Quiksilver Gold Coast Pro Preview
[splitpost intro="true"]It's go time. This is the most highly anticipated ASP World Tour start for many a year. Under new management the tour has come back from perhaps losing its way very slightly, to a most definitely 'Dream Tour'. With the addition of J-Bay back into the schedule, and Samsung Galaxy signing on as headline sponsors, things are looking pretty exciting once again in the world of surf for both the Men's and Women's Tour.
As it has done for the last 13 years it all starts in the wave rich, crowded, party fueled frothing environment of The Gold Coast. Nowhere on Earth is quite as intense when it comes to crowds, parties, world class surf and ultra competitive line ups.
The place just buzzes at contest time and beaches, pubs, clubs, casinos and line ups overflow with surfers and surf fans alike. It's probably the busiest venue for surf fans on the beach and the apres surf scene is off the hook. So if you ever fancy visiting one surf contest in your lifetime this is a pretty good one to be at.
[part title="The Venues"]
The event is mobile, but is only likely to move if the ridiculously good sand point of Snapper Rocks isn't working for some reason. The wave at Snapper is perfect, a fast sucky take off behind the jump rock leads to a solid barrel section. Make that and the wave races off serving up sections for airs, open faces for turns and more barrels. It's one of the best waves in the world.
If for some odd reason it doesn't break they have three backups, D-Bah if it is just too small, Kirra or Burleigh Heads if the swell is big enough or the sand isn't quite right at Snapper. If it ends up at Kirra, as it did last year it becomes a barrel fest.
Kirra Free Surfing:
[part title="Who are the favourites - Men"]
The event has only ever been won once by a goofy footer, Mick Lowe, some nine years ago. So it's no surprise that if you're a betting person then you want to back a regular footer, in fact if the last eight years are anything to go by just bet on one of four guys. Kelly Slater, Taj Burrow and locals Joel Parkinson and Mick Fanning have monopolised the event.
But these guys are almost considered the old guard now and there are a hungry pack of youngsters waiting in the wings. John John Florence and Julian Wilson seem poised to have a run at a world title this year and don't be surprised if they come out of the blocks fast.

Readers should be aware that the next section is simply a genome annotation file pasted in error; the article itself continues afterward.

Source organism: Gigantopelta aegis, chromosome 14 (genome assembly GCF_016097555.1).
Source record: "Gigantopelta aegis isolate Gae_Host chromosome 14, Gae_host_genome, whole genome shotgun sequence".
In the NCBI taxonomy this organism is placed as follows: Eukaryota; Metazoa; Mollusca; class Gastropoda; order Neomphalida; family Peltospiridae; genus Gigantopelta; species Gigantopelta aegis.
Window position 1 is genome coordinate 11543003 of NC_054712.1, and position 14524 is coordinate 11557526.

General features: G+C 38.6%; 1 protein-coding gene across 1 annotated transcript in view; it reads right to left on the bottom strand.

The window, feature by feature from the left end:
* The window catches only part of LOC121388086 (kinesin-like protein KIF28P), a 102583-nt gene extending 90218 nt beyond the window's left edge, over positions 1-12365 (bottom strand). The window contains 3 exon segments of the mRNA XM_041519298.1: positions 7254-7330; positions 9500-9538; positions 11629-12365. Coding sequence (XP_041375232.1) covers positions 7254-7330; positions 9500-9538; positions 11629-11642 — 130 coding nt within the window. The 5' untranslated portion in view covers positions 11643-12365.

This potential could signal the change of the world order starting at The Quiksilver Pro. Kelly Slater, Mick Fanning and Joel Parkinson have held off the charge of the new generation. The three 'veterans' have won the last three world titles and have dominated at Snapper Rocks and Kirra. But it could be time for a change
How the likes of Julian Wilson, John John Florence and the raft of hungry youngsters perform could well set the pace for the rest of the year. But you just can't rule the contest savvy and high performance old guard out just yet.
[part title="Who are the favourites - Women"]
The women's event, like the men's seems to be between four girls. World champion Carissa Moore knows she has some very stiff competition this year and is going to need to come out flying. Sally Fitzgibbons and Tyler Wright are both in the hunt for a first world title and will put up stiff competition.
Then There is Stephanie Gilmore, after an indifferent season last year, and having won three of the last five Roxy Pros she is going to be one to watch. Outside of these four Courtney Conalgue will also be one to watch.
[part title="How to watch the event"]
Both tours are broadcast live on the internet. It's as easy as logging into www.aspworldtour.com and following the link to the webcast. Only trouble for us in Europe is the time difference. If you want to watch the event, and you will want to watch it, it means an all nighter.
There are three ways to go about this, sleep in the day vampire style, have a serious caffeine supply or get into the spirit of things and like many, order a local brew. Sadly the most local brew is Castlemaine XXXX, not the greatest.
[part title="The Format and Forecast"]
Unlike any other sporting event, surf events have a 12 day holding period. During that period each event needs about three days of good surf to complete the event. So you have to tune in every day to see if it's on or not, before you settle down to enjoy.
As it stands four days out from the start, the swell is looking like there could be an early start, with a peak in the first swell on Monday or Tuesday, it isn't going to be big but enough to get things rolling, but not all the way to the final though. They will be hoping for more later in the holding period for that.
In the meantime here's last years final to get you amped. Remember to follow us on twitter, we'll be up all night watching every heat with you.
The 2013 Final Joel Parkinson v Kelly Slater: